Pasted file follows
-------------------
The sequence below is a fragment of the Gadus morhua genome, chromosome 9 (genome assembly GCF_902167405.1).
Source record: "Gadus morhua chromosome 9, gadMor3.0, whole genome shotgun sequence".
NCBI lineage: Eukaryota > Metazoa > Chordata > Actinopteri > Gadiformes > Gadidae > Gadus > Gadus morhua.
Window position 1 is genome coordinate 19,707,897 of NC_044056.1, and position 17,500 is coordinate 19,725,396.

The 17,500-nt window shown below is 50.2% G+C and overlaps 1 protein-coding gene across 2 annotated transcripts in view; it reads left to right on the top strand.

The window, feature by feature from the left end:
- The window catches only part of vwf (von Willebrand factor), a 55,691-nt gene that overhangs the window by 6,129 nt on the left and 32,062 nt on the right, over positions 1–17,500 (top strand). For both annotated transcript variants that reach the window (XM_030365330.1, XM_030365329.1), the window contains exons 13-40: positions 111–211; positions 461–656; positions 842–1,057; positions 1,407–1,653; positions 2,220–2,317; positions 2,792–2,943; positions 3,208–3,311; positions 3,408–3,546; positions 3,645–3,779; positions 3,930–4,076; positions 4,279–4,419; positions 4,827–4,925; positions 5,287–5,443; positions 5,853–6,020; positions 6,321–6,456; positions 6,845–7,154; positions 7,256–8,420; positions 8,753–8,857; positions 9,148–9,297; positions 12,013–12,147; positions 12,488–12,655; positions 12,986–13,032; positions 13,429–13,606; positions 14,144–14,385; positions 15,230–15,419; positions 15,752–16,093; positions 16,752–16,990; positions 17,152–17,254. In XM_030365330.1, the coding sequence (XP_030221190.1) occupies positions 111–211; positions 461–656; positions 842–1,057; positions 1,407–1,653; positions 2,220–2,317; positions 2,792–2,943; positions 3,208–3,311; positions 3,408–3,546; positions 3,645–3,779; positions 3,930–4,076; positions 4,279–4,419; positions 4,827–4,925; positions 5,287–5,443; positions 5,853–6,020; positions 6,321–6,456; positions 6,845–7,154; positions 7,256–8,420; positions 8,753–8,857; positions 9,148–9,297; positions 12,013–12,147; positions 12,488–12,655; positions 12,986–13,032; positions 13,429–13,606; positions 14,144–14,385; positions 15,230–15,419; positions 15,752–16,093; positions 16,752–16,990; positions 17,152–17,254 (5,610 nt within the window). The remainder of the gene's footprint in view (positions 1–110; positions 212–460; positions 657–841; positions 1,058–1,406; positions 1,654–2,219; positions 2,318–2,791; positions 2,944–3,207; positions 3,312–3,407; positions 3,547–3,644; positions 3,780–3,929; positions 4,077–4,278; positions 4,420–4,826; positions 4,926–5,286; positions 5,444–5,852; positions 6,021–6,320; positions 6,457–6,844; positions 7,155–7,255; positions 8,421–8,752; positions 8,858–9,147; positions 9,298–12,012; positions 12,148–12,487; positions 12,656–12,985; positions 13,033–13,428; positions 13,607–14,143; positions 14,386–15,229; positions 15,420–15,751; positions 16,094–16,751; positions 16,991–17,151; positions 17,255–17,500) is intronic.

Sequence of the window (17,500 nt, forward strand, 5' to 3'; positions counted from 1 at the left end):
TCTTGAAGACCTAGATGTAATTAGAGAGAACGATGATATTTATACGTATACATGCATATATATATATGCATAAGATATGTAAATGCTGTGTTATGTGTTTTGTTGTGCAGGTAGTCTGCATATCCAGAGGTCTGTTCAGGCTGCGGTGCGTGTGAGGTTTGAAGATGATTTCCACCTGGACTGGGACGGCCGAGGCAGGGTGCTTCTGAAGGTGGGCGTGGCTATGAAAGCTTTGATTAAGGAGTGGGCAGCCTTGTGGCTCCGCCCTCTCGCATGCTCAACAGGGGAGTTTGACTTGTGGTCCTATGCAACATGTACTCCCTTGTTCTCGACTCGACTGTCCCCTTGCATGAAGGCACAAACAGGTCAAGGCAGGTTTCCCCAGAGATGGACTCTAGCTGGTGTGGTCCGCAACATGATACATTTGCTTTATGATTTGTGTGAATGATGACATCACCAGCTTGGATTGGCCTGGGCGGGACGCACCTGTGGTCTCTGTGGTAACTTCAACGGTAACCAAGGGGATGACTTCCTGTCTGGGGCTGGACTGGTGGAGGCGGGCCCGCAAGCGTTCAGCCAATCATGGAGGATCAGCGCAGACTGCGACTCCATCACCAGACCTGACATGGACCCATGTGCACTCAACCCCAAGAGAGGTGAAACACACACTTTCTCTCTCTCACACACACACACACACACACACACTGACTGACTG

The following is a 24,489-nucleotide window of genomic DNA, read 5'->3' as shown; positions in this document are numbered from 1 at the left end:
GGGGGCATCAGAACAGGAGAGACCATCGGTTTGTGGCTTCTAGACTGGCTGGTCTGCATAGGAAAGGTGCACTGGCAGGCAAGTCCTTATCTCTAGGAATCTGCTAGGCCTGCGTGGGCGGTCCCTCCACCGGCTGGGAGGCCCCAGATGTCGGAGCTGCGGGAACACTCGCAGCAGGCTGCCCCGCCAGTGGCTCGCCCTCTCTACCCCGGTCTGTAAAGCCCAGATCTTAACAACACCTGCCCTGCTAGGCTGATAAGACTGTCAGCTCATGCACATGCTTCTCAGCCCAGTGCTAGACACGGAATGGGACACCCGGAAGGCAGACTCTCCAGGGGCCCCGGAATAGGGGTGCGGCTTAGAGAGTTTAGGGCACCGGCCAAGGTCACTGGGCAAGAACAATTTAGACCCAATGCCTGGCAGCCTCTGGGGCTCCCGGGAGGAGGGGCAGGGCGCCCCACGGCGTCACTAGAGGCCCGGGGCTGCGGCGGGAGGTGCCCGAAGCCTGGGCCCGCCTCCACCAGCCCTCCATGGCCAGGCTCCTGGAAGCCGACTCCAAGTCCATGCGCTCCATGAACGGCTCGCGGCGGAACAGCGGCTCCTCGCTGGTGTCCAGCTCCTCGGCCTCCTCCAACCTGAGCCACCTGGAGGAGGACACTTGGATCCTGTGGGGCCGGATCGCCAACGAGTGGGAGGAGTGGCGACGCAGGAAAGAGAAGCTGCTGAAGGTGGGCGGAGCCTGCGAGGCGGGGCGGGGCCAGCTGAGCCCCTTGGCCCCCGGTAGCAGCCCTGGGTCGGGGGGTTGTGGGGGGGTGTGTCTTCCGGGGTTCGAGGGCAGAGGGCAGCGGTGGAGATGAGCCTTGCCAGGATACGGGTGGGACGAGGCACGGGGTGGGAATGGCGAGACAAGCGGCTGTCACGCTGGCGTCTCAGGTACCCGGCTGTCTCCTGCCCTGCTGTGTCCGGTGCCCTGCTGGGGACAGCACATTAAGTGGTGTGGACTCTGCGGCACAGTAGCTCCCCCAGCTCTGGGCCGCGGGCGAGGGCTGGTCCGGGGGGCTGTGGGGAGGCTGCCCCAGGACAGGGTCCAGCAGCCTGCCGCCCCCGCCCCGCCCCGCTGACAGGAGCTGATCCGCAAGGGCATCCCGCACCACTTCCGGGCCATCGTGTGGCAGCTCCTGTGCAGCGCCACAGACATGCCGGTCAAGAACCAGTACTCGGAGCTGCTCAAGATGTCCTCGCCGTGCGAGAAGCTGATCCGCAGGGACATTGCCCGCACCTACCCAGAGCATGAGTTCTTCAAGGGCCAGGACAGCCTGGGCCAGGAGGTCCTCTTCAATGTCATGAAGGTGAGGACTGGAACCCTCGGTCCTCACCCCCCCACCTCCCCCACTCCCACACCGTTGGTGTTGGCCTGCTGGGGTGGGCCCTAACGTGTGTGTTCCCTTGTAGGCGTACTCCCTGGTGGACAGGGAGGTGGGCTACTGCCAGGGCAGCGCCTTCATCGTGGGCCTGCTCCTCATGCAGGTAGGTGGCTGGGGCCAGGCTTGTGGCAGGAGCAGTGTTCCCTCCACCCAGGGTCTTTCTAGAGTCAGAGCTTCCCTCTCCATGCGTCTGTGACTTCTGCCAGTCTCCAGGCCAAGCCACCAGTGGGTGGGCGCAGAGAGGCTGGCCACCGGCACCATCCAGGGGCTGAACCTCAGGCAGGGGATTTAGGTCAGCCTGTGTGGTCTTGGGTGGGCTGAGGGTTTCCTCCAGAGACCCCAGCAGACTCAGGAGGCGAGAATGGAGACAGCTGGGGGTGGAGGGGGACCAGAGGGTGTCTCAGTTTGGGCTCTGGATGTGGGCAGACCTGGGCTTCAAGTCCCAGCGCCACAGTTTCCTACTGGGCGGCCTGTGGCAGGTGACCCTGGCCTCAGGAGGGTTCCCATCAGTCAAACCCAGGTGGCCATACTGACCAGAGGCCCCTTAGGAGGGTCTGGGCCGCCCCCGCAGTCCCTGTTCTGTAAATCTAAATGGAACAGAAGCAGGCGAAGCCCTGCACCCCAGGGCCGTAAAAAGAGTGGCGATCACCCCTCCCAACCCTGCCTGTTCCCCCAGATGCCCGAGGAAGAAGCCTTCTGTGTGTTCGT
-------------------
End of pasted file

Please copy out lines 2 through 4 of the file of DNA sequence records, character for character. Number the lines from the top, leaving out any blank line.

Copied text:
Source record: "Gadus morhua chromosome 9, gadMor3.0, whole genome shotgun sequence".
NCBI lineage: Eukaryota > Metazoa > Chordata > Actinopteri > Gadiformes > Gadidae > Gadus > Gadus morhua.
Window position 1 is genome coordinate 19,707,897 of NC_044056.1, and position 17,500 is coordinate 19,725,396.